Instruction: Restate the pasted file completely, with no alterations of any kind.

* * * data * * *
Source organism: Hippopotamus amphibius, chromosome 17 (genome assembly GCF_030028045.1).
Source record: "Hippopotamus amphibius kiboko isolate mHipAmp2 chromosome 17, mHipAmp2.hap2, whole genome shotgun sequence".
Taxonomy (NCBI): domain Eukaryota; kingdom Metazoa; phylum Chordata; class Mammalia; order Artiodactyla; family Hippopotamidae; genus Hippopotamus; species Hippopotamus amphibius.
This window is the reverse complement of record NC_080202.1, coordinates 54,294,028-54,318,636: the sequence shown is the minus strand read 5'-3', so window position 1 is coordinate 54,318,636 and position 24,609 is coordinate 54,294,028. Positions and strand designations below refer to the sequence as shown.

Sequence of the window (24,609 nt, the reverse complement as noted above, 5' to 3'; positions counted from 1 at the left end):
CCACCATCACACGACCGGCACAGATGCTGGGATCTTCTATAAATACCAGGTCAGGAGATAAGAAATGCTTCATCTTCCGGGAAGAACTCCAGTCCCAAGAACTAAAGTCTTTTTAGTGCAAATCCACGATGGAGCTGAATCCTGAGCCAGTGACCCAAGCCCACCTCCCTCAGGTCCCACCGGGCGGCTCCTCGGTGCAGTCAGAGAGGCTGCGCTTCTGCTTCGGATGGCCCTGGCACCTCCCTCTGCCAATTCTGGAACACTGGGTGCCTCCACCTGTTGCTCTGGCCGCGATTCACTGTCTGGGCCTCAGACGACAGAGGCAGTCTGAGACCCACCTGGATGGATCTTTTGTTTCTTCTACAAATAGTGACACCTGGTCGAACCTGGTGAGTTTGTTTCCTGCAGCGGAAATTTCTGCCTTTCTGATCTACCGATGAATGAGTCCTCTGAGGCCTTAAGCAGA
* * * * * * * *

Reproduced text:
Source organism: Hippopotamus amphibius, chromosome 17 (genome assembly GCF_030028045.1).
Source record: "Hippopotamus amphibius kiboko isolate mHipAmp2 chromosome 17, mHipAmp2.hap2, whole genome shotgun sequence".
Taxonomy (NCBI): domain Eukaryota; kingdom Metazoa; phylum Chordata; class Mammalia; order Artiodactyla; family Hippopotamidae; genus Hippopotamus; species Hippopotamus amphibius.
This window is the reverse complement of record NC_080202.1, coordinates 54,294,028-54,318,636: the sequence shown is the minus strand read 5'-3', so window position 1 is coordinate 54,318,636 and position 24,609 is coordinate 54,294,028. Positions and strand designations below refer to the sequence as shown.

Sequence of the window (24,609 nt, the reverse complement as noted above, 5' to 3'; positions counted from 1 at the left end):
CCACCATCACACGACCGGCACAGATGCTGGGATCTTCTATAAATACCAGGTCAGGAGATAAGAAATGCTTCATCTTCCGGGAAGAACTCCAGTCCCAAGAACTAAAGTCTTTTTAGTGCAAATCCACGATGGAGCTGAATCCTGAGCCAGTGACCCAAGCCCACCTCCCTCAGGTCCCACCGGGCGGCTCCTCGGTGCAGTCAGAGAGGCTGCGCTTCTGCTTCGGATGGCCCTGGCACCTCCCTCTGCCAATTCTGGAACACTGGGTGCCTCCACCTGTTGCTCTGGCCGCGATTCACTGTCTGGGCCTCAGACGACAGAGGCAGTCTGAGACCCACCTGGATGGATCTTTTGTTTCTTCTACAAATAGTGACACCTGGTCGAACCTGGTGAGTTTGTTTCCTGCAGCGGAAATTTCTGCCTTTCTGATCTACCGATGAATGAGTCCTCTGAGGCCTTAAGCAGA